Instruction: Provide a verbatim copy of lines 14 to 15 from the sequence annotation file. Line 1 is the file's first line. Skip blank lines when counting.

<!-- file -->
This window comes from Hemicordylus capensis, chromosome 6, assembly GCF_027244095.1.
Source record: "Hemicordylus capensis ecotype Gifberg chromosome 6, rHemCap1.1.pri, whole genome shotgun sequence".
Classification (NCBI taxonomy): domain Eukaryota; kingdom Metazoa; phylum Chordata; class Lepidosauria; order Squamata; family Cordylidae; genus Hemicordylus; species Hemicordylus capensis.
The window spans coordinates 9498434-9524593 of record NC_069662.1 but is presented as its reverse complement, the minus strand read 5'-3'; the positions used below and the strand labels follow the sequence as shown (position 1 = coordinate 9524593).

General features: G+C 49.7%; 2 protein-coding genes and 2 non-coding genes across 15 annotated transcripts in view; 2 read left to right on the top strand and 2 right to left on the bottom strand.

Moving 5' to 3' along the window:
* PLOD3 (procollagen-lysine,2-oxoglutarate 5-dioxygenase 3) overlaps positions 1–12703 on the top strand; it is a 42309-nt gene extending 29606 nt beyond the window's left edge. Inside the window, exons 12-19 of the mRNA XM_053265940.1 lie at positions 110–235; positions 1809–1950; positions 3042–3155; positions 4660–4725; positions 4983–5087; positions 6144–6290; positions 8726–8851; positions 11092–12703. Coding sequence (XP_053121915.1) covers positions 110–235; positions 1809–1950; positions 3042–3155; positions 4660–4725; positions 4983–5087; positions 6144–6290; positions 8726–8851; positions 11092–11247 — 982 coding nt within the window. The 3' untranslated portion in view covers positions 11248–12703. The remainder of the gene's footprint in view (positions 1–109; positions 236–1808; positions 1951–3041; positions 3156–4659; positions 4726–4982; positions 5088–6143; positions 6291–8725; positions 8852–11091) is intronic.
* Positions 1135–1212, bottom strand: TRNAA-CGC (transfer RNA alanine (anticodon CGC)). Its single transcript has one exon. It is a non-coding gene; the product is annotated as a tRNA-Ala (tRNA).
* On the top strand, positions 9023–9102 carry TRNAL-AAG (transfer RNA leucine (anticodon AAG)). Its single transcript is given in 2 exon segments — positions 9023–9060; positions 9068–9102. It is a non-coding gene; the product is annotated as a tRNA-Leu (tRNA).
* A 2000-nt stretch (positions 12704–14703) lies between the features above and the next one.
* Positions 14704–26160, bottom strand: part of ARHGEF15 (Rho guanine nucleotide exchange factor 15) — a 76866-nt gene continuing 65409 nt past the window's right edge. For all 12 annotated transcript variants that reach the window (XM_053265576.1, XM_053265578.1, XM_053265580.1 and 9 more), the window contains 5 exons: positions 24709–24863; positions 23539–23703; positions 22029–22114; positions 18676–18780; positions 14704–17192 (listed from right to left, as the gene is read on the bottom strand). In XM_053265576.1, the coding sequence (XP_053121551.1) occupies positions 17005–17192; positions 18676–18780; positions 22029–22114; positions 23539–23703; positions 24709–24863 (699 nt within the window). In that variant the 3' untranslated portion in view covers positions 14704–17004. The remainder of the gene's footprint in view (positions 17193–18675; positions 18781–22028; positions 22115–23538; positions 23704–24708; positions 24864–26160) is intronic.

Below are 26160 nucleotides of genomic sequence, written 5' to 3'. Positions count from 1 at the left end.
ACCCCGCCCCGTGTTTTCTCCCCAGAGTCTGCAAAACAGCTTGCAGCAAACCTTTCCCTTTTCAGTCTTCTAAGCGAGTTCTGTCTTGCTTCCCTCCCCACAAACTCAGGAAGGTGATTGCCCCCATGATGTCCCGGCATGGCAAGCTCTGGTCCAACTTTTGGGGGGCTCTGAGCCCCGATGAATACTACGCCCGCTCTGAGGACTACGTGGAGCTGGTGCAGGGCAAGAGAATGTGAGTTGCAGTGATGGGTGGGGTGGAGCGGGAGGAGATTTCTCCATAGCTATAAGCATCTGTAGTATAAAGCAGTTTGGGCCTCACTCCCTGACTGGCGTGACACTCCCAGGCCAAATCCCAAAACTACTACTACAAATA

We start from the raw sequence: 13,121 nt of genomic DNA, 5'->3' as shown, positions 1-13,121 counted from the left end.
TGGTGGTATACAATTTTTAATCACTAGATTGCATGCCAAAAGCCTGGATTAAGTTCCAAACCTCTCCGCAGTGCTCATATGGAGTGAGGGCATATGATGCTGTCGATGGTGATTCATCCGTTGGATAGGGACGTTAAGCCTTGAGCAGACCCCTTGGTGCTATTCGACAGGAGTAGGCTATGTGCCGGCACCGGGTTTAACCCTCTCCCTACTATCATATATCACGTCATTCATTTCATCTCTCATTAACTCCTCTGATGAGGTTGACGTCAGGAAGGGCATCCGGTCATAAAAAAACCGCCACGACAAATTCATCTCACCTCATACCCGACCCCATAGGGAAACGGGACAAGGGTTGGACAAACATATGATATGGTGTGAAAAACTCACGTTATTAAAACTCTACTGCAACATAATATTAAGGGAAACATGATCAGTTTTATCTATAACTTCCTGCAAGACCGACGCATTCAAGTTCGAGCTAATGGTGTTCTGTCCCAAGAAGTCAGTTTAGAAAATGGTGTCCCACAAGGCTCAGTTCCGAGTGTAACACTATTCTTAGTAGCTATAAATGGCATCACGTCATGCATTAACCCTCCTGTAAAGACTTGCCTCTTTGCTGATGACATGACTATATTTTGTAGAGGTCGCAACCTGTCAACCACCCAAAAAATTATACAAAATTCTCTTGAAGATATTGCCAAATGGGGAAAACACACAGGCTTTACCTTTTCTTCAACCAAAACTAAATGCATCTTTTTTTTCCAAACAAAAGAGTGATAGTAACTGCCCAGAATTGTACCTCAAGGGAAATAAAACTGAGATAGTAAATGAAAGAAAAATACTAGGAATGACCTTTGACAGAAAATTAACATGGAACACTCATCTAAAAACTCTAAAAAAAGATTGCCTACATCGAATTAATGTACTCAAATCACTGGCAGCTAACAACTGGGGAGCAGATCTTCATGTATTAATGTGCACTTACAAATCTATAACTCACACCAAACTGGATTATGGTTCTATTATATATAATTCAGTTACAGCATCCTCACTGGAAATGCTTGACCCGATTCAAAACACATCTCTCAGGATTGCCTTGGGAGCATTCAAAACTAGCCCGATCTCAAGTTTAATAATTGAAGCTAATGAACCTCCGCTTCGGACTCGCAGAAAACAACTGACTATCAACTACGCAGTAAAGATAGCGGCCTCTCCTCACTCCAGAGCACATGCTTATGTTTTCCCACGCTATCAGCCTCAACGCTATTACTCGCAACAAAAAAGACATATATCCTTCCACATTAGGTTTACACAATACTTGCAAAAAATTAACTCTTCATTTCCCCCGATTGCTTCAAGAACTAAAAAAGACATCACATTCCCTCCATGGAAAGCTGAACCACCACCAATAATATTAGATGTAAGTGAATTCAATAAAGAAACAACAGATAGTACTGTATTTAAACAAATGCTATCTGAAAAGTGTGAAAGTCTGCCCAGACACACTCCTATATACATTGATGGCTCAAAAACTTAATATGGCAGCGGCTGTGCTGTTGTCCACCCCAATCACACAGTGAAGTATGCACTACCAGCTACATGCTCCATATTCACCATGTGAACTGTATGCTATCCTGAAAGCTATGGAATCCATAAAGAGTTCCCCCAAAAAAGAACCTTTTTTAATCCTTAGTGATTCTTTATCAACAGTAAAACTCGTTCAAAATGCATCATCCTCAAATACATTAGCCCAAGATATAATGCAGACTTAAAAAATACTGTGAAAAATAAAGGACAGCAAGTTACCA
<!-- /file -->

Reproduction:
We start from the raw sequence: 13,121 nt of genomic DNA, 5'->3' as shown, positions 1-13,121 counted from the left end.
TGGTGGTATACAATTTTTAATCACTAGATTGCATGCCAAAAGCCTGGATTAAGTTCCAAACCTCTCCGCAGTGCTCATATGGAGTGAGGGCATATGATGCTGTCGATGGTGATTCATCCGTTGGATAGGGACGTTAAGCCTTGAGCAGACCCCTTGGTGCTATTCGACAGGAGTAGGCTATGTGCCGGCACCGGGTTTAACCCTCTCCCTACTATCATATATCACGTCATTCATTTCATCTCTCATTAACTCCTCTGATGAGGTTGACGTCAGGAAGGGCATCCGGTCATAAAAAAACCGCCACGACAAATTCATCTCACCTCATACCCGACCCCATAGGGAAACGGGACAAGGGTTGGACAAACATATGATATGGTGTGAAAAACTCACGTTATTAAAACTCTACTGCAACATAATATTAAGGGAAACATGATCAGTTTTATCTATAACTTCCTGCAAGACCGACGCATTCAAGTTCGAGCTAATGGTGTTCTGTCCCAAGAAGTCAGTTTAGAAAATGGTGTCCCACAAGGCTCAGTTCCGAGTGTAACACTATTCTTAGTAGCTATAAATGGCATCACGTCATGCATTAACCCTCCTGTAAAGACTTGCCTCTTTGCTGATGACATGACTATATTTTGTAGAGGTCGCAACCTGTCAACCACCCAAAAAATTATACAAAATTCTCTTGAAGATATTGCCAAATGGGGAAAACACACAGGCTTTACCTTTTCTTCAACCAAAACTAAATGCATCTTTTTTTTCCAAACAAAAGAGTGATAGTAACTGCCCAGAATTGTACCTCAAGGGAAATAAAACTGAGATAGTAAATGAAAGAAAAATACTAGGAATGACCTTTGACAGAAAATTAACATGGAACACTCATCTAAAAACTCTAAAAAAAGATTGCCTACATCGAATTAATGTACTCAAATCACTGGCAGCTAACAACTGGGGAGCAGATCTTCATGTATTAATGTGCACTTACAAATCTATAACTCACACCAAACTGGATTATGGTTCTATTATATATAATTCAGTTACAGCATCCTCACTGGAAATGCTTGACCCGATTCAAAACACATCTCTCAGGATTGCCTTGGGAGCATTCAAAACTAGCCCGATCTCAAGTTTAATAATTGAAGCTAATGAACCTCCGCTTCGGACTCGCAGAAAACAACTGACTATCAACTACGCAGTAAAGATAGCGGCCTCTCCTCACTCCAGAGCACATGCTTATGTTTTCCCACGCTATCAGCCTCAACGCTATTACTCGCAACAAAAAAGACATATATCCTTCCACATTAGGTTTACACAATACTTGCAAAAAATTAACTCTTCATTTCCCCCGATTGCTTCAAGAACTAAAAAAGACATCACATTCCCTCCATGGAAAGCTGAACCACCACCAATAATATTAGATGTAAGTGAATTCAATAAAGAAACAACAGATAGTACTGTATTTAAACAAATGCTATCTGAAAAGTGTGAAAGTCTGCCCAGACACACTCCTATATACATTGATGGCTCAAAAACTTAATATGGCAGCGGCTGTGCTGTTGTCCACCCCAATCACACAGTGAAGTATGCACTACCAGCTACATGCTCCATATTCACCATGTGAACTGTATGCTATCCTGAAAGCTATGGAATCCATAAAGAGTTCCCCCAAAAAAGAACCTTTTTTAATCCTTAGTGATTCTTTATCAACAGTAAAACTCGTTCAAAATGCATCATCCTCAAATACATTAGCCCAAGATATAATGCAGACTTAAAAAATACTGTGAAAAATAAAGGACAGCAAGTTACCA